Change in makeup of furniture may require a change in fire-fighting methods
Posted by David Brooks | Monday, July 2, 2012
Fascinating story today in the NY Times about how the New York City Fire Department, the nation's largest, is burning down 20 rowhouses stuffed with special furniture to test new methods of fighting house fires. The problem is that plastic material in modern furniture burns differently than old-fashioned cotton. From teh story:
One of the first tasks for firefighters arriving at a blazing home has long been to ventilate the structure — make holes in it — so that hot gases and smoke can escape. It has been this way for generations: a so-called roof man from a ladder company opens a hatch or saws through the ceiling, while other firefighters break windows as they search inside, often before the first drop of water has hit the fire.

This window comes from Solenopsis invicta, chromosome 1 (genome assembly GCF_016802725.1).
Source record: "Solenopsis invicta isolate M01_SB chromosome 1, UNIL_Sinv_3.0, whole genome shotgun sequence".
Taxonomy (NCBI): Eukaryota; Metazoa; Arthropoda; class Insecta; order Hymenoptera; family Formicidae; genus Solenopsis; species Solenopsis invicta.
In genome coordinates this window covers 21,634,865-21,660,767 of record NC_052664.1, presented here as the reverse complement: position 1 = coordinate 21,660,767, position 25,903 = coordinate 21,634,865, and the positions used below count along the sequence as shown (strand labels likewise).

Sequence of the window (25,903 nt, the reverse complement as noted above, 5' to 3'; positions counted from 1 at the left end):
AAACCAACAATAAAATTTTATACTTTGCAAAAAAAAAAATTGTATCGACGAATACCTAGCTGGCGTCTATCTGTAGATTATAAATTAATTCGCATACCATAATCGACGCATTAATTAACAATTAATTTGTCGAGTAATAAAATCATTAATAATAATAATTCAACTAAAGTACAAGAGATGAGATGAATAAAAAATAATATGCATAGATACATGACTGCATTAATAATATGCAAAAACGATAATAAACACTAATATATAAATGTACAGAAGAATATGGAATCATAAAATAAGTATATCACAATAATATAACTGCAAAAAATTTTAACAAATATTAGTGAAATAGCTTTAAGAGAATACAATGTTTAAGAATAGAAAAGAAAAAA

Plastic fillings in sofas and mattresses burn much faster than older fillings like cotton, helping to transform the behavior of house fires in the last few decades, firefighters and engineers say.
With more plastic in homes, residential fires are now likely to use up all the oxygen in a room before they consume all flammable materials. The resulting smoky, oxygen-deprived fires appear to be going out. But they are actually waiting for an inrush of fresh air, which can come as firefighters cut through roofs and break windows.